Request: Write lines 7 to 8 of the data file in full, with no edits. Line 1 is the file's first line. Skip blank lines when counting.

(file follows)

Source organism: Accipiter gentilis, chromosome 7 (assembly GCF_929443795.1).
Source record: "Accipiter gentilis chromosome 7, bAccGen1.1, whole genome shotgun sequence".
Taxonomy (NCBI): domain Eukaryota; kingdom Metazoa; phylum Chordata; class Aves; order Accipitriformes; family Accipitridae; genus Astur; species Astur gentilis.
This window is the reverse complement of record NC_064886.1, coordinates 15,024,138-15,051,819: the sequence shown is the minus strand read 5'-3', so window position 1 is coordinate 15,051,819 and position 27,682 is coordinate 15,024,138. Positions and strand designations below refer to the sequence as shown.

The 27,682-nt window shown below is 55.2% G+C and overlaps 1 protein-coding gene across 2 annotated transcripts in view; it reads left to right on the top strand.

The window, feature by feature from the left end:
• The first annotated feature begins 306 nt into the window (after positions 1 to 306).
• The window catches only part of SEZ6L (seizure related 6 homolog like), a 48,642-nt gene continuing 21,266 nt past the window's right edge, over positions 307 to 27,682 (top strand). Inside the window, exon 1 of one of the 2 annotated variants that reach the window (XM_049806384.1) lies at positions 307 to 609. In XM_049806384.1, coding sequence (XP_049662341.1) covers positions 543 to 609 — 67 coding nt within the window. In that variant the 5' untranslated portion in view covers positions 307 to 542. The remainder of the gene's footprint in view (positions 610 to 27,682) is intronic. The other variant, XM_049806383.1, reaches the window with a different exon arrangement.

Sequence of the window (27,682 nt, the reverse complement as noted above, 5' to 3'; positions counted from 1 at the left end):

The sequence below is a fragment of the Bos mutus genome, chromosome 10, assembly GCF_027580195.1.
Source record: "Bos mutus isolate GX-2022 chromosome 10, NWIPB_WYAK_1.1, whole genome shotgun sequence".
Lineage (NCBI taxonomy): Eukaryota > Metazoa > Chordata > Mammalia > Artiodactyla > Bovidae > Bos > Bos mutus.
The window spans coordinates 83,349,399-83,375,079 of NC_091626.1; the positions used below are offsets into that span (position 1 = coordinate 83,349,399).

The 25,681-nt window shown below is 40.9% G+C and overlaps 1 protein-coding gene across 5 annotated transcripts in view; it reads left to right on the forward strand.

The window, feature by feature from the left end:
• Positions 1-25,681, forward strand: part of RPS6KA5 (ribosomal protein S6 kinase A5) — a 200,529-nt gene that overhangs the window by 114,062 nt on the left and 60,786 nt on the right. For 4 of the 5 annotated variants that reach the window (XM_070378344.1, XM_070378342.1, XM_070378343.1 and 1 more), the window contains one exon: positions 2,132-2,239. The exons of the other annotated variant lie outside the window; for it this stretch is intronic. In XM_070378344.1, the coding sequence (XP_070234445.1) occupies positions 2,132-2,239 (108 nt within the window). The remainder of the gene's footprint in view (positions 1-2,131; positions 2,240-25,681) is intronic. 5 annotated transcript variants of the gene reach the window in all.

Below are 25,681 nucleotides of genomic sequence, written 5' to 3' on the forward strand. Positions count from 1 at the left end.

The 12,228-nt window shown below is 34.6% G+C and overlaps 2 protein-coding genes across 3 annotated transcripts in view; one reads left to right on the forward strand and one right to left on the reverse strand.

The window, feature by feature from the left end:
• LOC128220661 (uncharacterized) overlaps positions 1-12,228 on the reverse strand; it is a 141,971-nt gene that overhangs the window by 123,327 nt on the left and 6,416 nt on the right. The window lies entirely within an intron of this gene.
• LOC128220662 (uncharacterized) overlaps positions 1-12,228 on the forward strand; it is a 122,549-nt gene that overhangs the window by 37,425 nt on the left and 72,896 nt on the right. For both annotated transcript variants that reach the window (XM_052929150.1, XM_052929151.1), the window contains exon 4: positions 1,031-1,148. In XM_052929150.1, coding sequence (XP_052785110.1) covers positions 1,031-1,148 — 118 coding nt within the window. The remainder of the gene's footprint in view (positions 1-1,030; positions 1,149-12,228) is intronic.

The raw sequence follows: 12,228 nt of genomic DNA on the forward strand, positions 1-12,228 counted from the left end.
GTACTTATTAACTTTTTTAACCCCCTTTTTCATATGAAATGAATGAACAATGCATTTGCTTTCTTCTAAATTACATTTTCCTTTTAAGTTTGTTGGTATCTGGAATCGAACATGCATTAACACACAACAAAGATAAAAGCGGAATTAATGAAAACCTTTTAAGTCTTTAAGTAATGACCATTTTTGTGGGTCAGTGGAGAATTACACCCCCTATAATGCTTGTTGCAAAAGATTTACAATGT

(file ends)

• The first annotated feature begins 306 nt into the window (after positions 1 to 306).
• The window catches only part of SEZ6L (seizure related 6 homolog like), a 48,642-nt gene continuing 21,266 nt past the window's right edge, over positions 307 to 27,682 (top strand). Inside the window, exon 1 of one of the 2 annotated variants that reach the window (XM_049806384.1) lies at positions 307 to 609. In XM_049806384.1, coding sequence (XP_049662341.1) covers positions 543 to 609 — 67 coding nt within the window. In that variant the 5' untranslated portion in view covers positions 307 to 542. The remainder of the gene's footprint in view (positions 610 to 27,682) is intronic. The other variant, XM_049806383.1, reaches the window with a different exon arrangement.